‘Zone of Interest’ Author Martin Amis Dies at 73
British writer Martin Amis, the author of the book “The Zone of Interest,” has died at 73. News of his death comes just one day after the big-screen adaptation of his 2014 novel premiered at the Cannes Film Festival to rave reviews.
The New York Times reports that Amis died of esophageal cancer, as confirmed by his wife, the writer Isabel Fonseca. He died at the family’s home in Lake Worth, Florida.
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Amis published 15 novels over the course of his career, a number of which were adapted for screen. “Under the Skin” director Jonathan Glazer’s treatment of Amis’ chilling Nazi drama “The Zone of Interest” is one of the buzziest premieres to come out of Cannes so far.
The film follows the family of a high-ranking SS officer that lives next door to Auschwitz concentration camp. In a review that labelled “The Zone of Interest” as “chilling and profound,” Variety critic Owen Gleiberman said the film “holds human darkness up to the light and examines it as if under a microscope.”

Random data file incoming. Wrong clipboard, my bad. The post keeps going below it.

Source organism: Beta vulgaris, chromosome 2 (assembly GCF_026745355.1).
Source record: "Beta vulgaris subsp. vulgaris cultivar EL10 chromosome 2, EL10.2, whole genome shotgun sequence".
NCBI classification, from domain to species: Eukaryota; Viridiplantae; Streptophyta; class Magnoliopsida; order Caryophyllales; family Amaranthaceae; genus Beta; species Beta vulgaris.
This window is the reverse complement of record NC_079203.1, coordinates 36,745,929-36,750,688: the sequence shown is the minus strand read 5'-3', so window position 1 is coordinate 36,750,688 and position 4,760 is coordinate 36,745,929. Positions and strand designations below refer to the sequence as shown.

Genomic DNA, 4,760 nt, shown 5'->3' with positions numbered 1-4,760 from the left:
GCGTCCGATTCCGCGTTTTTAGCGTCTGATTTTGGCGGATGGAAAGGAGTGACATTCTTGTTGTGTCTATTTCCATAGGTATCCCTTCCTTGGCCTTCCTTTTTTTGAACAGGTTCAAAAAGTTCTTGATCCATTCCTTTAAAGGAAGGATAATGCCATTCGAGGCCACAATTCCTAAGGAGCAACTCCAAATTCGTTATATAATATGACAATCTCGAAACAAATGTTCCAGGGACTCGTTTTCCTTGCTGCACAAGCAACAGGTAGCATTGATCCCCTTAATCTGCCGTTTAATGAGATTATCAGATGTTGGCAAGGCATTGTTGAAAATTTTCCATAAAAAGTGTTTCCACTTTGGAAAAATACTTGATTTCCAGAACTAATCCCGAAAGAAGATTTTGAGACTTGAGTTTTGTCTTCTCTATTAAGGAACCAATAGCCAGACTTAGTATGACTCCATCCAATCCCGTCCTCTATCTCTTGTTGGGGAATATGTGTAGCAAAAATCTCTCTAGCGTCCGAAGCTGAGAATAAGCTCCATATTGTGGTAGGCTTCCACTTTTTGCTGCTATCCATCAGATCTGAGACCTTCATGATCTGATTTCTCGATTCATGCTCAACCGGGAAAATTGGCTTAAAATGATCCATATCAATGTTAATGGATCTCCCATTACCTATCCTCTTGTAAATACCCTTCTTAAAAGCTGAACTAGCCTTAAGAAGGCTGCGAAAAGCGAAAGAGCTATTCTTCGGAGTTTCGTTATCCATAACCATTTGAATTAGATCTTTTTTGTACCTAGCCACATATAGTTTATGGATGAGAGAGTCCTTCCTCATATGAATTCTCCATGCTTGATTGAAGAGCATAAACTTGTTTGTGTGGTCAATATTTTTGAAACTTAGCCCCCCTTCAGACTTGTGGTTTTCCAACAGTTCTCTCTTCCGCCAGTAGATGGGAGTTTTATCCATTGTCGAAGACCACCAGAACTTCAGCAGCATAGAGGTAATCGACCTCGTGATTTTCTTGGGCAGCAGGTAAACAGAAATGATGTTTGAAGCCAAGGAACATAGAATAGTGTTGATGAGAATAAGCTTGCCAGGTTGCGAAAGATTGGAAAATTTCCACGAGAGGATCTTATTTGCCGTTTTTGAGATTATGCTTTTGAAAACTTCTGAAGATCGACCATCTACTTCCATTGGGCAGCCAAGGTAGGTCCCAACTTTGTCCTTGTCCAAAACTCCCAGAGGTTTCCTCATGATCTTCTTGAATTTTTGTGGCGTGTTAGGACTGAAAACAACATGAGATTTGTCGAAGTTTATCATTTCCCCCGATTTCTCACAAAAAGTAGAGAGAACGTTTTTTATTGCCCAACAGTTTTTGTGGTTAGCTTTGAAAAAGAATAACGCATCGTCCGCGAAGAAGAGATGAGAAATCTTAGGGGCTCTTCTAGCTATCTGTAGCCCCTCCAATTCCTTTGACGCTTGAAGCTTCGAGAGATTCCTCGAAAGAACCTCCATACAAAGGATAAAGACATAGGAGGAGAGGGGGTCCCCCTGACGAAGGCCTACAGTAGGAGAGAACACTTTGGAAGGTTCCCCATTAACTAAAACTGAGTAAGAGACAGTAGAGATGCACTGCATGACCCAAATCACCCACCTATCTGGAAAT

The novel was Amis’ 14th book. He was also known for his “London trilogy” of novels, which include “Money: A Suicide Note” (1985), “London Fields” (1990) and “The Information” (1995). His murder mystery “Night Train” was adapted into the 2018 movie “Out of Blue” starring Patricia Clarkson as a detective investigating the murder of an astrophysicist.
Amis, who was the son of renowned “Lucky Jim” author Kingsley Amis, also published a popular memoir in 2000 titled “Experience,” which examined the turbulent relationship with his father.
Born in Oxford, Amis went on to study English at the university and worked as a journalist and editor at publications including The Times of London and The New Statesman. At the latter, he met his best friend, the writer Christopher Hutchins.
Aside from his literary pursuits, Amis is also known for various scandals. The writer accused “Wild Oats” author Jacob Epstein, the son of New York Review of Books founder Barbara Epstein, of plagiarizing many passages from Amis’ breakthrough novel “The Rachel Papers” in his own debut. Epstein later admitted that he had copied passages.
Amis is survived by Fonseca and his five children.
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